Neighborhood – Weisburd et al. (2015) – Beat level

Study Reference:

Weisburd, D., Groff, E. R., Jones, G., Cave, B., Amendola, K. L., Yang, S. M., & Emison, R. F. (2015). The Dallas patrol management experiment: can AVL technologies be used to harness unallocated patrol time for crime prevention?. Journal of Experimental Criminology11(3), 367-391.

Location in the Matrix and Methodological Rigor:

Neighborhood*; General; Proactive; Very Rigorous; No evidence of an effect

*This intervention can also be considered a micro-place intervention, as described by the authors

What police practice or strategy was examined?

The study examined whether information on police patrol drawn from automatic vehicle location (AVL) systems could be used to increase the amount of directed patrol time at (1) high-crime police beats and (2) crime hot spots, and whether such increases would lead to reductions in crime. Summarized here are the findings from the beat-level analysis. Police agencies often use crime counts at beats or hot spots to allocate patrol resources for directed patrol. However, in this study, commanders were also given weekly reports that included the following information for both beats and hot spots within those beats: the amount of attention each commander had requested for those areas from the previous week; the amount of patrol time received in each type of area as measured by AVL; and more specifically, the amount of patrol time in each area that was “unallocated” to a given call for service as measured by AVL. Managers then used the reports in weekly Compstat meetings held within each division, during which emerging problems and hot spots were identified for increased attention. The study tested whether supervisor knowledge of unallocated patrol time using AVL data could be successfully used to redirect resources to higher crime beats and therefore deter crime at the beat level.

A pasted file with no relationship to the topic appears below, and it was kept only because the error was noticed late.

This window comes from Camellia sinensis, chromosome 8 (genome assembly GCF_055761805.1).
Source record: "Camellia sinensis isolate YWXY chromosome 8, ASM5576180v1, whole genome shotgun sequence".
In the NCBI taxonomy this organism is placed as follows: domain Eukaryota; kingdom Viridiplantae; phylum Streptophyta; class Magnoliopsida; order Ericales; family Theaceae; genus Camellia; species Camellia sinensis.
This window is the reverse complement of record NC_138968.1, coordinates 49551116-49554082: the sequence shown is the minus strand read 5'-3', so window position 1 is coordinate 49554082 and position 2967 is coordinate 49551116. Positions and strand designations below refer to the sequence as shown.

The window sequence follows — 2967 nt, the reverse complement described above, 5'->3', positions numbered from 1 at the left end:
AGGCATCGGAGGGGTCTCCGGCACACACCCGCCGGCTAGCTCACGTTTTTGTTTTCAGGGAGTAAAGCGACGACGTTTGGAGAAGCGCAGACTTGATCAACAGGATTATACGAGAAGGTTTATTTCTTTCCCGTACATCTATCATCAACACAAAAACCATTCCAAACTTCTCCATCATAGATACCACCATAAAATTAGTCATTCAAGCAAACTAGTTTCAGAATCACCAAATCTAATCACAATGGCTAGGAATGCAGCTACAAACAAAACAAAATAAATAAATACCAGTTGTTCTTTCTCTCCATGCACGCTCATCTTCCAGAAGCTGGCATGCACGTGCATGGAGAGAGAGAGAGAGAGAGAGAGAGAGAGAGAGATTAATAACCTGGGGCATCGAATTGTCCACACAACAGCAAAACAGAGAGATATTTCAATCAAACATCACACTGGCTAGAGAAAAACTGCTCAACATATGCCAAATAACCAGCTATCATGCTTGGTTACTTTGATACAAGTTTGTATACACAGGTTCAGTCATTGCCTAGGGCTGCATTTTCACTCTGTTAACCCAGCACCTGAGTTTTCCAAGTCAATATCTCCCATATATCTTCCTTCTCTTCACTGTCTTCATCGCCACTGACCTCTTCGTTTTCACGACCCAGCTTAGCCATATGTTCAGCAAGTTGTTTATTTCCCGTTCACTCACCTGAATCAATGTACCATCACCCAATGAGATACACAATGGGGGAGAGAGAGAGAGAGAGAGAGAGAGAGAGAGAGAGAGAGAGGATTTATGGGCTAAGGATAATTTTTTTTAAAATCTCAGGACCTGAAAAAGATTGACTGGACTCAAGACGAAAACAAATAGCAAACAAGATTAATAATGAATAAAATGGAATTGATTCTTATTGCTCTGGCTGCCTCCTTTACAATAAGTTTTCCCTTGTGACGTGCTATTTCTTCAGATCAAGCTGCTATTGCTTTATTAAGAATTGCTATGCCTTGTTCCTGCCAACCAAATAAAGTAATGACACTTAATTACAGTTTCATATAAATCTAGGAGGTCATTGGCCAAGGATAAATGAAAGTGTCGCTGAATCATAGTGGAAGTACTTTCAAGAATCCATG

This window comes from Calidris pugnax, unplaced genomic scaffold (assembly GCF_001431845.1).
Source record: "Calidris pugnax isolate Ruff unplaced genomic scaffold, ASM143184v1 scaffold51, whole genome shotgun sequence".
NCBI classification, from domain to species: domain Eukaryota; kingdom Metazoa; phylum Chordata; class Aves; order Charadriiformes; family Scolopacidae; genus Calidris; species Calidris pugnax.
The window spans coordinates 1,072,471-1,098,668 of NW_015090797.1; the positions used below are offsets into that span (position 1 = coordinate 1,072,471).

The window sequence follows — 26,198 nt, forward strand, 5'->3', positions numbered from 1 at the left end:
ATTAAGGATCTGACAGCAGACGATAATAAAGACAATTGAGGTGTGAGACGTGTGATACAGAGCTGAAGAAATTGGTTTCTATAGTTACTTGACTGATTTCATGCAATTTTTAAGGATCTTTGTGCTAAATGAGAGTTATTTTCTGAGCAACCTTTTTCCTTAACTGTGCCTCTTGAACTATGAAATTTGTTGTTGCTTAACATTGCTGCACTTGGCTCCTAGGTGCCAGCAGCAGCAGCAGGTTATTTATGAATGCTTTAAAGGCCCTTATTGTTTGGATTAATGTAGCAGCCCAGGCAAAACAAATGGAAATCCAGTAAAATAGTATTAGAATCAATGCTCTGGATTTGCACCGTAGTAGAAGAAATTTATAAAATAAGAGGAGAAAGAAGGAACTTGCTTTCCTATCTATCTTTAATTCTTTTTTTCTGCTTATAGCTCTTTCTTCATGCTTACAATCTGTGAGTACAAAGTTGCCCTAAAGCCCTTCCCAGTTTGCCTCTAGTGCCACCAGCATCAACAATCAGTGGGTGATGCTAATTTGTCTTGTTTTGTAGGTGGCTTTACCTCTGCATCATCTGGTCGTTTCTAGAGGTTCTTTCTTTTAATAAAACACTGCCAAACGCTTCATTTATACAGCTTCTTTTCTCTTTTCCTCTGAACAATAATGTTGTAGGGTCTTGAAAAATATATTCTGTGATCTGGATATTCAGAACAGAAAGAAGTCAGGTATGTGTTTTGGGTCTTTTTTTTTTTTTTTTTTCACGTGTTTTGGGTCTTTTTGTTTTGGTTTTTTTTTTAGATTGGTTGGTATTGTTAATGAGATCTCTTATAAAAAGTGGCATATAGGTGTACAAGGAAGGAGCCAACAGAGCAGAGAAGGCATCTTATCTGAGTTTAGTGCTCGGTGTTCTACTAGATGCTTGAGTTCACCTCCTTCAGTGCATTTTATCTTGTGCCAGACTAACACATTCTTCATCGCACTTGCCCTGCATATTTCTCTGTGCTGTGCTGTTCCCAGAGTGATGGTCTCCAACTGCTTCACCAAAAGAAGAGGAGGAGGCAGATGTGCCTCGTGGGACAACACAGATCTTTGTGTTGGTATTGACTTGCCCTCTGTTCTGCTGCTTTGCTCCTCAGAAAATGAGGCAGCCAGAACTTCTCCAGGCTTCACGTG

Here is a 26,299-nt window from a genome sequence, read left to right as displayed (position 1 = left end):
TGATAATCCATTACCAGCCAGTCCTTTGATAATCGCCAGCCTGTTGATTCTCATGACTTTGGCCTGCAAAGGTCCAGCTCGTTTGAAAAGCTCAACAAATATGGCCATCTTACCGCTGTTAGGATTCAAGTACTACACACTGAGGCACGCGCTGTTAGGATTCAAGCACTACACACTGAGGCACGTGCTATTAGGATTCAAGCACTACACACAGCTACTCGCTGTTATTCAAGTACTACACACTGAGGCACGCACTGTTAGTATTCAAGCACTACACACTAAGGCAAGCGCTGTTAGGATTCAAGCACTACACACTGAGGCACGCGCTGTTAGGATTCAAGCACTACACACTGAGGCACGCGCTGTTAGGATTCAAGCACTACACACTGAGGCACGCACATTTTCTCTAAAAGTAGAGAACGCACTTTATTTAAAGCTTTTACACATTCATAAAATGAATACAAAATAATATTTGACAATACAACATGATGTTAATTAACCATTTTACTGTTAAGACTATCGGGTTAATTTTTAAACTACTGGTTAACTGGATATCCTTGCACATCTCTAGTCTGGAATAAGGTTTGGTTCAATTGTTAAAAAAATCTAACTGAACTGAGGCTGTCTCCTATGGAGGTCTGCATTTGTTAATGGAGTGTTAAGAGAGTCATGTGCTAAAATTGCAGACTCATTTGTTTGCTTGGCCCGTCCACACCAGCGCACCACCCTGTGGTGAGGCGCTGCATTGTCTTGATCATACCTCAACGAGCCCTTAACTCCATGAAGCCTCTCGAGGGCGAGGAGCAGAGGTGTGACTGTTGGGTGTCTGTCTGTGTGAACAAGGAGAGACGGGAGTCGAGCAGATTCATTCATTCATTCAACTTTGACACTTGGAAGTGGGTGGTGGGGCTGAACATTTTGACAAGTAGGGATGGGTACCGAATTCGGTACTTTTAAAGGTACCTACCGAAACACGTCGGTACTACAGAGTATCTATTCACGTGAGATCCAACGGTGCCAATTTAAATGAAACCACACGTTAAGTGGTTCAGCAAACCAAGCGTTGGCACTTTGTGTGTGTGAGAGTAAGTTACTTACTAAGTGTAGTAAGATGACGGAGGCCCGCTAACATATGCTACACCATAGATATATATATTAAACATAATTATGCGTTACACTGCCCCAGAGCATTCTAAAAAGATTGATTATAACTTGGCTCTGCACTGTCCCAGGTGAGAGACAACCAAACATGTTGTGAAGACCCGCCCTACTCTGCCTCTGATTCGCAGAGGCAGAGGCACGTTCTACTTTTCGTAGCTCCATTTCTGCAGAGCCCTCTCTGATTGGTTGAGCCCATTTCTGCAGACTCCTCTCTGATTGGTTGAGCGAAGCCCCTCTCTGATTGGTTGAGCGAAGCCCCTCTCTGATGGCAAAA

How was the intervention evaluated?

Utilizing a block-randomized experimental design, 232 police beats were randomly allocated to an experimental or control condition. The information described above was provided to commanders in the experimental beats but not to the control beats where standard police patrol was implemented. A composite measure of crime based on incident data was used that included a range of violent and property offences. Over a 13-week period, assigned patrol time, unallocated patrol time, total patrol time, and crime were tracked and compared at police beats.

What were the key findings?

This process of providing information to commanders for their Compstat discussions did not lead to significant increases in patrol time in experimental beats, and also did not have a deterrent impact on crime at the beat level.

What were the implications for law enforcement?

In the overall study, crime went down significantly at hot spots level but not the beat level. The authors suggest this may be because the beat-level patrol dosage was too low. Efforts to transform unallocated patrol time in sufficient dosage to create general deterrent impacts in a city are constrained by the commitment of police to a philosophy of 911 rapid response that demands the spread of police patrol resources across a city.

Where can I find more information about this intervention, similar types of intervention, or related studies?